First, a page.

pit so it would not move or lift up if the water wheel were to ever turn.
The surface wood of the breast should be "one" inch away from
the curve of the water wheel. This is why this work should be done with
great care and thought.
A breast shot water wheel is most commonly used in falls of between 6 to
10 feet. These water wheels are constructed very similar to that of the
overshot and pitch back design. Both often have elbow buckets. A breast
shot is called a breast shot because behind and below where the water enters
the water wheel is a breast or apron. These are usually fitted one inch
away from the water wheel to retain the water in the buckets and make the
water wheel more efficient. The wooden breast was most common in America.
In England and Europe it was common to have a stone breast, extended along
the lower curve of the water wheel just beyond its vertical center.
The breast shot water wheel came in three different types: the middle, low
and high breast shots. The middle and low breast shot water wheels had deeper
buckets to deal with the increased volume of water required for the low
head of water to develop power equivalent to that obtained by a high breast
shot water wheel. A high breast shot water wheel would then have elbow buckets.
A breast shot water wheel combined both the weight and impulse of the water
in their operation, and these water wheel were larger in diameter and wider
than many other water wheels. They were often well designed wheel that made
them very popular with industry.
One of the big differences between that of a breast shot water wheel and
that of the overshot and pitch-back is that the breast shot water wheel
is much wider. An efficient type of apron would terminate with a step downward
of about 6 inches usually about a foot before the lowest point in the run.
This would enable the water to be discharged rapidly from the buckets so
as not to impede the upward motion of the wheel. In the middle and low breast
shot water wheels the buckets are deeper as to deal with the increased volume
of water required for the lower head of water to develop power equivalent
to that obtained by a high breast shot water wheel. Breast shot water wheels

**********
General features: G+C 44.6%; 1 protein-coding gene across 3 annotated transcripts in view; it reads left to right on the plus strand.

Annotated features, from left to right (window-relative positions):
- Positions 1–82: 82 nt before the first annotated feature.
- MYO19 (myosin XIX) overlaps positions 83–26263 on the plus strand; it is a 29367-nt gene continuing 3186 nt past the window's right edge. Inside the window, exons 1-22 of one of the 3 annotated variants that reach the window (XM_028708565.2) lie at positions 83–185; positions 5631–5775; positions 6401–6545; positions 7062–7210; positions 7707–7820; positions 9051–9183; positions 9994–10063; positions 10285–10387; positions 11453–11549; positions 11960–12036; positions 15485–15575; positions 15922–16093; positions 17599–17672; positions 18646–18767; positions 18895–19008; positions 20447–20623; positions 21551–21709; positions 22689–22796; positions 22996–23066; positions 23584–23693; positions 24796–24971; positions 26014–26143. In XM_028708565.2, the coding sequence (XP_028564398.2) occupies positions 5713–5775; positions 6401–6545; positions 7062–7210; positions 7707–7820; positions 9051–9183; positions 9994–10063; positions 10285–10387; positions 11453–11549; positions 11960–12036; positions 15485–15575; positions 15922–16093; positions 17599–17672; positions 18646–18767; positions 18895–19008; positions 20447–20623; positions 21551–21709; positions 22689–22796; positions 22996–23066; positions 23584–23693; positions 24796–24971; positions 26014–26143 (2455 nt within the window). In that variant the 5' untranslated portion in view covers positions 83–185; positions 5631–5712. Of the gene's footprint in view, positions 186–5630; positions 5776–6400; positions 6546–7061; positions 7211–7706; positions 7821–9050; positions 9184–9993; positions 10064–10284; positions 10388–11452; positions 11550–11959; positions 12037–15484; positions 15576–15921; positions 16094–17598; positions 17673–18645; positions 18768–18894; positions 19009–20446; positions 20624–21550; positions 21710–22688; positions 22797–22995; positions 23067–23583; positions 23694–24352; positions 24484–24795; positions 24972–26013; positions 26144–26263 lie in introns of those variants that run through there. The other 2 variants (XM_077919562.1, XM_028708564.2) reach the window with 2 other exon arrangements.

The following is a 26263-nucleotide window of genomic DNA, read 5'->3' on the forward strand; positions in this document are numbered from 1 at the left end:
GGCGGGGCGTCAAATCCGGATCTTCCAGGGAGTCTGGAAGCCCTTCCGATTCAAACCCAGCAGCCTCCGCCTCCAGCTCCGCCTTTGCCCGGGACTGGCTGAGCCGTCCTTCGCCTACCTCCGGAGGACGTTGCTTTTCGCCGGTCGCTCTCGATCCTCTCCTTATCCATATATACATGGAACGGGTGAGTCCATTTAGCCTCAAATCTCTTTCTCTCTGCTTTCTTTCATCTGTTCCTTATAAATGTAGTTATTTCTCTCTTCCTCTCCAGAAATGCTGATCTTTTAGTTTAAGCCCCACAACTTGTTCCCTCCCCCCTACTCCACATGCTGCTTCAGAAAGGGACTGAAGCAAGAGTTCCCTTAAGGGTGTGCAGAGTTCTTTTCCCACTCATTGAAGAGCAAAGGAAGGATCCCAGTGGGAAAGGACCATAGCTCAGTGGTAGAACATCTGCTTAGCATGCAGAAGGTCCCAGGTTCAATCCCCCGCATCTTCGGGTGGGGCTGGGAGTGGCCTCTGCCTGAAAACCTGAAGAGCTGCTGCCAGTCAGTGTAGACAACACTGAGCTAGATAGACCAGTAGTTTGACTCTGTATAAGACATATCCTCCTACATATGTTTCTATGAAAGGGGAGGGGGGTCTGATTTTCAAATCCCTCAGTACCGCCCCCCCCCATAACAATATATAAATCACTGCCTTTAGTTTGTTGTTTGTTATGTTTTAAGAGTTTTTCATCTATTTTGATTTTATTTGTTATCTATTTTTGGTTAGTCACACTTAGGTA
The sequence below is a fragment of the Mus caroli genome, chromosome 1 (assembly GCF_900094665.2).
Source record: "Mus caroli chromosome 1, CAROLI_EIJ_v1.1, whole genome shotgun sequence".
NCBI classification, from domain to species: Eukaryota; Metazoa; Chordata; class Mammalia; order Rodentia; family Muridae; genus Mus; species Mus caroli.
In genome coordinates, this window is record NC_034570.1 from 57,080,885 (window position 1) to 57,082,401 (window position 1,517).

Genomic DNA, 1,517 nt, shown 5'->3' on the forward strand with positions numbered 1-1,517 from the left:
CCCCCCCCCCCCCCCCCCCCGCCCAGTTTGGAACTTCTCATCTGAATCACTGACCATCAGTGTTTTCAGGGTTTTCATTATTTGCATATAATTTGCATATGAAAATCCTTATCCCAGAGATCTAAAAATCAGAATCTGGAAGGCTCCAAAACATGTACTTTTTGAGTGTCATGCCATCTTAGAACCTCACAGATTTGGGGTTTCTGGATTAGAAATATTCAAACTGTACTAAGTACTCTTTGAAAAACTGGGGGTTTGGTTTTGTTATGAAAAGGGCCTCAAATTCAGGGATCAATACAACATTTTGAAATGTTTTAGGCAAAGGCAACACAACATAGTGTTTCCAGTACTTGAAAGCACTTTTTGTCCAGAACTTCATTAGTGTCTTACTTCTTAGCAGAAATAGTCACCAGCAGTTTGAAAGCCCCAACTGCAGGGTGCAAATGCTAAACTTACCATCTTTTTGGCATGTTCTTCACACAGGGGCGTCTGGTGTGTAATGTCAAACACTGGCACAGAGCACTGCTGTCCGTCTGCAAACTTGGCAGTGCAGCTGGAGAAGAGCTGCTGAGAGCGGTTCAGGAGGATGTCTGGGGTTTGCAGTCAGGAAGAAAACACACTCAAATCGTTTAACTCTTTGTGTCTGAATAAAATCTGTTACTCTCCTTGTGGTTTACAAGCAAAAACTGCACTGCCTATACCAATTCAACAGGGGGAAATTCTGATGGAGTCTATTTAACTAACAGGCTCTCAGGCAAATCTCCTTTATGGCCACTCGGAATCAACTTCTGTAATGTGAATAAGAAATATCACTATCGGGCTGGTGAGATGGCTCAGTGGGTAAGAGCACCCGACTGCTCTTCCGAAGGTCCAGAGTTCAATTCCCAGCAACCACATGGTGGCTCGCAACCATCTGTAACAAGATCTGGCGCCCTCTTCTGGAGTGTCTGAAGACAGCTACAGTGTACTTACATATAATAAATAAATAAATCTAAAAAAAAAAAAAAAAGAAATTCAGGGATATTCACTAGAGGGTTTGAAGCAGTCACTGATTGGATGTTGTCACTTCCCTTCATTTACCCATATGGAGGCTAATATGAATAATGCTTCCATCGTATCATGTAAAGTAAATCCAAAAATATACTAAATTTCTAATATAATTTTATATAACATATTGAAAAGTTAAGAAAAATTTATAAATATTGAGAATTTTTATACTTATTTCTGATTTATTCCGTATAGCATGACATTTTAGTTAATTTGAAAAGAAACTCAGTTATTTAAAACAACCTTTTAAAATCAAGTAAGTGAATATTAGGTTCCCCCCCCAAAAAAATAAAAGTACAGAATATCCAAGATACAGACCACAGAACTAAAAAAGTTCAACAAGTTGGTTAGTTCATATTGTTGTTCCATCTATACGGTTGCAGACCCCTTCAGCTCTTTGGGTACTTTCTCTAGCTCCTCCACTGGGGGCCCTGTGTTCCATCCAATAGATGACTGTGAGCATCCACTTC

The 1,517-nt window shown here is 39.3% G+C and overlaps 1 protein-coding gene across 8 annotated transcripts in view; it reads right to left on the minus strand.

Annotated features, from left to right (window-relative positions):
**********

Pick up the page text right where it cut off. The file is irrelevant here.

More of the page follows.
suffer less from the problems of back watering because the wheel is turning
in the same direction that the water is flowing down the tail race and it
tends to push the water way from the wheel as it rotates. Another advantage
of the breast shot water wheel operating in back water is that the direction
of rotation pushes the floating debris away from the water wheel and not
damage the wheel.
The undershot water wheel is used on falls with very low head,
where there may be only a slight fall to a stream. The wheels are found
usually with less than 4 feet or with no head at all. These water wheels
are moved entirely by the impulse of the water and consequently required
much greater quantities of water to produce the same power as developed
by the overshot, pitch-back and breast shot water wheels.
They are mainly found on tidal mills and boat or floating mills. The simple
form of the water wheel is that of a paddle wheel. They may only be placed
were they dip into the current and relay mainly on the movement of the water
than by any fall. The weight of the water is not applied. The undershot
water wheels usually have no sole or shrouding. Of the three types of vertical
water wheels, the undershot is the least efficient and the power developed
being comparatively small to that of the size of the wheel and the amount
of water that moves it.
In order to make the undershot water wheel more efficient, a portion of
the periphery of the wheel from the point of impact of the water to a point
below the center of the wheel is surrounded by a casing or dip called an
arch. The inside of the wheel should be in cased by a sole or drum boards
and the sides shrouded around the periphery. A gate or fore bay should direct